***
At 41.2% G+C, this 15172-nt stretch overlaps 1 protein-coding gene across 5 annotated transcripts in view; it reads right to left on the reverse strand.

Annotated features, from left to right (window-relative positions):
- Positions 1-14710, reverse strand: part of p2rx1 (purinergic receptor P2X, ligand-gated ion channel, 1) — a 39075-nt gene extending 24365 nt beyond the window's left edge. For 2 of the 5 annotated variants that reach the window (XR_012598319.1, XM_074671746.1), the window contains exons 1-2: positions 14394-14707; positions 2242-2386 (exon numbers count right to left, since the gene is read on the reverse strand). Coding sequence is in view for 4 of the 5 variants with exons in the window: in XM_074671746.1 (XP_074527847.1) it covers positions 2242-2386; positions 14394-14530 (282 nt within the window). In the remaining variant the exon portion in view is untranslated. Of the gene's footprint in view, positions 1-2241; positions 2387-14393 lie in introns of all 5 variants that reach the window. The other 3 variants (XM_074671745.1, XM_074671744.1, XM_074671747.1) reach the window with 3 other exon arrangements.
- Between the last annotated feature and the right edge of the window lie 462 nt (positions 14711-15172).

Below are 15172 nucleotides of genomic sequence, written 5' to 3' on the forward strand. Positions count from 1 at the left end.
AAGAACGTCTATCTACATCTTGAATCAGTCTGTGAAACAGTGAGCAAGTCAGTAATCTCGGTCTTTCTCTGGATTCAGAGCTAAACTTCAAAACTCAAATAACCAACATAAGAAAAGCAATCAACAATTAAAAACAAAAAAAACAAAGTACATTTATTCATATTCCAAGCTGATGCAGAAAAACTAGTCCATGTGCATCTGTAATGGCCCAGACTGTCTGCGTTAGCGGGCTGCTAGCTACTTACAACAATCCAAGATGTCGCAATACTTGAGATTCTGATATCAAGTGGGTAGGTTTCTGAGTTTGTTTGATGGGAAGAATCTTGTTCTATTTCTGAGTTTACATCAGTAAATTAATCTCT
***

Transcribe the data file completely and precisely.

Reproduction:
At 41.2% G+C, this 15172-nt stretch overlaps 1 protein-coding gene across 5 annotated transcripts in view; it reads right to left on the reverse strand.

Annotated features, from left to right (window-relative positions):
- Positions 1-14710, reverse strand: part of p2rx1 (purinergic receptor P2X, ligand-gated ion channel, 1) — a 39075-nt gene extending 24365 nt beyond the window's left edge. For 2 of the 5 annotated variants that reach the window (XR_012598319.1, XM_074671746.1), the window contains exons 1-2: positions 14394-14707; positions 2242-2386 (exon numbers count right to left, since the gene is read on the reverse strand). Coding sequence is in view for 4 of the 5 variants with exons in the window: in XM_074671746.1 (XP_074527847.1) it covers positions 2242-2386; positions 14394-14530 (282 nt within the window). In the remaining variant the exon portion in view is untranslated. Of the gene's footprint in view, positions 1-2241; positions 2387-14393 lie in introns of all 5 variants that reach the window. The other 3 variants (XM_074671745.1, XM_074671744.1, XM_074671747.1) reach the window with 3 other exon arrangements.
- Between the last annotated feature and the right edge of the window lie 462 nt (positions 14711-15172).

Below are 15172 nucleotides of genomic sequence, written 5' to 3' on the forward strand. Positions count from 1 at the left end.
AAGAACGTCTATCTACATCTTGAATCAGTCTGTGAAACAGTGAGCAAGTCAGTAATCTCGGTCTTTCTCTGGATTCAGAGCTAAACTTCAAAACTCAAATAACCAACATAAGAAAAGCAATCAACAATTAAAAACAAAAAAAACAAAGTACATTTATTCATATTCCAAGCTGATGCAGAAAAACTAGTCCATGTGCATCTGTAATGGCCCAGACTGTCTGCGTTAGCGGGCTGCTAGCTACTTACAACAATCCAAGATGTCGCAATACTTGAGATTCTGATATCAAGTGGGTAGGTTTCTGAGTTTGTTTGATGGGAAGAATCTTGTTCTATTTCTGAGTTTACATCAGTAAATTAATCTCT